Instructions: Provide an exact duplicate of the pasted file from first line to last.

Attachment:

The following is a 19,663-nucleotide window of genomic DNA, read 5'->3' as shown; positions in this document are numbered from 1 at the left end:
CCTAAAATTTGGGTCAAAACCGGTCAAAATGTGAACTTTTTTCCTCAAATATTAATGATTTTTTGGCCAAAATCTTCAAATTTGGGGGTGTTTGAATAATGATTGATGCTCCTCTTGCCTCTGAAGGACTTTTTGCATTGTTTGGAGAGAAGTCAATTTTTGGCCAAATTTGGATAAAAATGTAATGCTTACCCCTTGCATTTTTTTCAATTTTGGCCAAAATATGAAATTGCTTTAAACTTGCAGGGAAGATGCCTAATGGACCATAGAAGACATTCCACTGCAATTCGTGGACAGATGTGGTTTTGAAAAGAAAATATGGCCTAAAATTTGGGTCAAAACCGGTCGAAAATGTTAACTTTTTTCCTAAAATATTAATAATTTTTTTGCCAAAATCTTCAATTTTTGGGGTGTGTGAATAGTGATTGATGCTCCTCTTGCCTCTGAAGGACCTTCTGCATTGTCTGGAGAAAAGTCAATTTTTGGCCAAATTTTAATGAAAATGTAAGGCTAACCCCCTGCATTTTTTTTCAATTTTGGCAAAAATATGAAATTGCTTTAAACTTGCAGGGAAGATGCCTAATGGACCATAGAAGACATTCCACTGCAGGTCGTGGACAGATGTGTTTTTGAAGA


The following is a 19,663-nucleotide window of genomic DNA, read 5'->3' as shown; positions in this document are numbered from 1 at the left end:
CCTAAAATTTGGGTCAAAACCGGTCAAAATGTGAACTTTTTTCCTCAAATATTAATGATTTTTTGGCCAAAATCTTCAAATTTGGGGGTGTTTGAATAATGATTGATGCTCCTCTTGCCTCTGAAGGACTTTTTGCATTGTTTGGAGAGAAGTCAATTTTTGGCCAAATTTGGATAAAAATGTAATGCTTACCCCTTGCATTTTTTTCAATTTTGGCCAAAATATGAAATTGCTTTAAACTTGCAGGGAAGATGCCTAATGGACCATAGAAGACATTCCACTGCAATTCGTGGACAGATGTGGTTTTGAAAAGAAAATATGGCCTAAAATTTGGGTCAAAACCGGTCGAAAATGTTAACTTTTTTCCTAAAATATTAATAATTTTTTTGCCAAAATCTTCAATTTTTGGGGTGTGTGAATAGTGATTGATGCTCCTCTTGCCTCTGAAGGACCTTCTGCATTGTCTGGAGAAAAGTCAATTTTTGGCCAAATTTTAATGAAAATGTAAGGCTAACCCCCTGCATTTTTTTTCAATTTTGGCAAAAATATGAAATTGCTTTAAACTTGCAGGGAAGATGCCTAATGGACCATAGAAGACATTCCACTGCAGGTCGTGGACAGATGTGTTTTTGAAGA